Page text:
“Because someone has no publication in a journal on a subject or in a given field, they have no understanding of the topic.
    “This isn’t sensible.”

    Lee Phillips
    June 19, 2017 at 3:38 pm
    “I certainly don’t hold that view.”

    OTHER:

    Observe how L.P. applied the two most prevalent tools applied from the propagandist’s arsenal — ad hominem attack (attacking the message bearer rather than the message), and, talking about the subject without actually addressing the issue:

    Fails to rebut the facts, or, their interpretation; instead maligns B. Rutan (ad hominem; if Rutan is wrong, so is Dr. Archer…and so many others). The reference paper, Pierrehumbert’s, “Infrared radiation and planetary temperature,” does address a variety of aspects of greenhouse gas effects with IR, and does address some Saturation fallacies [those over a century old!] — but that has nothing whatsoever to do with the theme of marginally decreasing effects of more greenhouse gas emissions in the present context (talking about the topic but not confronting the issue).

    One of the ugly facts climate alarmists struggle with, and avoid, is the unpleasant (to them, but happy for the rest of us) fact that marginal increases in CO2 atmospheric concentration have an exponentially decreasing marginal warming impact. There is room to debate how much sensitivity remains — are added CO2 emissions really cause for concern and if so when does practical saturation occur? That that is not addressed at all supports the view that a rebuttal to the argument popularized by Rutan is basically on target.

  16. Ken: I can only echo your post. The “discussion strategy” by LP is largely watermarked by the ad hominem “tool” usage.

    To me one of the most appalling feature of the pro-AGW argumentation and publications is the almost complete neglect of errors. As a life-long experimenter I find this practice as bad as cheating. Period.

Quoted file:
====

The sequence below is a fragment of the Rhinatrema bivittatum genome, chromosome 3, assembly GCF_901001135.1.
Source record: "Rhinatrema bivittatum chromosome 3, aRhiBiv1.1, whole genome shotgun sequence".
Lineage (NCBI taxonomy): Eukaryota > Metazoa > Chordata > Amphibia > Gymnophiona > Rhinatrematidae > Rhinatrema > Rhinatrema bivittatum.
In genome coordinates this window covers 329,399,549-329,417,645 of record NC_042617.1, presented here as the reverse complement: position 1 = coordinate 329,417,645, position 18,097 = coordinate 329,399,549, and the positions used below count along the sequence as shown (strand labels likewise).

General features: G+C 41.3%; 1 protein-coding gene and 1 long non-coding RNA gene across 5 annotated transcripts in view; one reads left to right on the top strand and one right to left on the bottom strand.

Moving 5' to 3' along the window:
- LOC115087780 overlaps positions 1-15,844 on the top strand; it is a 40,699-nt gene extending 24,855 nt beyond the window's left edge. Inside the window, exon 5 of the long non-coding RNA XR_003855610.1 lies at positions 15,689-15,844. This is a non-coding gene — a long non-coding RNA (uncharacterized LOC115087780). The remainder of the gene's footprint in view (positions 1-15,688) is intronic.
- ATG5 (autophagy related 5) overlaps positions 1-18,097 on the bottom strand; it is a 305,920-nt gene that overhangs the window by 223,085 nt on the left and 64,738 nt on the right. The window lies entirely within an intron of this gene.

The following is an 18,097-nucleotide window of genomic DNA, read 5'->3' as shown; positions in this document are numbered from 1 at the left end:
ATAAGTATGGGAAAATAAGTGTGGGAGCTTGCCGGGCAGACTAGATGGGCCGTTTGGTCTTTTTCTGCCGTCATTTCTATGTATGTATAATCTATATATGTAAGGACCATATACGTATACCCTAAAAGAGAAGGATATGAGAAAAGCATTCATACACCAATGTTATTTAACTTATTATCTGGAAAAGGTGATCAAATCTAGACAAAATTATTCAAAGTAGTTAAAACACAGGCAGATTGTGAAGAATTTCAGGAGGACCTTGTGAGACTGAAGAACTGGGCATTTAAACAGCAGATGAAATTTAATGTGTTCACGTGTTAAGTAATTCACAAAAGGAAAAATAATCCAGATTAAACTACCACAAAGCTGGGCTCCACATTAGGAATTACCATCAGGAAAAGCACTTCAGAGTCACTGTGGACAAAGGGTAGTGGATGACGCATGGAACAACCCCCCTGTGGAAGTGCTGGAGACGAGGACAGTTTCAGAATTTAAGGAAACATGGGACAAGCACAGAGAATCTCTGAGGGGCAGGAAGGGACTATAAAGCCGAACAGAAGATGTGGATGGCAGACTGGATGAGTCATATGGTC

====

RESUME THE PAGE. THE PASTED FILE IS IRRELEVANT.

17. Ken: You misunderstand. Rutan is not wrong because he’s a testing engineer who’s never published a scientific paper. He’s wrong because he’s wrong, and I pointed you to one didactic article that should explain why. The saturation business is a fallacy. If I had said that he can’t be right because of who he is, that would be ad hominem. I did not say that, and I did not attack him.

    Why non-scientists attach themselves (usually with strong emotion) to the ideas of cranks, while disregarding the vast majority of scientists, is an interesting question, however. It can’t be because they find the cranks’ theories more scientifically sound, because they lack the tools with which to judge this, as they demonstrate when they try to talk about the subject. There must be a political, religious, or emotional reason, therefore, for them to prefer the conclusions of the cranks; then some kind of process, akin to cognitive dissonance, kicks in, where they think that the crackpot explanation makes more scientific sense.

  18. To be clear, I did not “malign” Mr. Rutan. I stated some facts about him; if any of these were wrong, I’ll gladly retract them. If you want to experience someone “maligning” those whose scientific conclusions they don’t like, just read Dr. Briggs’ articles here in recent days. He’s described people he disagrees with as having “meager intellect”, as being “cowards”, and much more. The jealousy is palpable, as the victims of Dr. Briggs’ abuse generally have far more substantial reputations.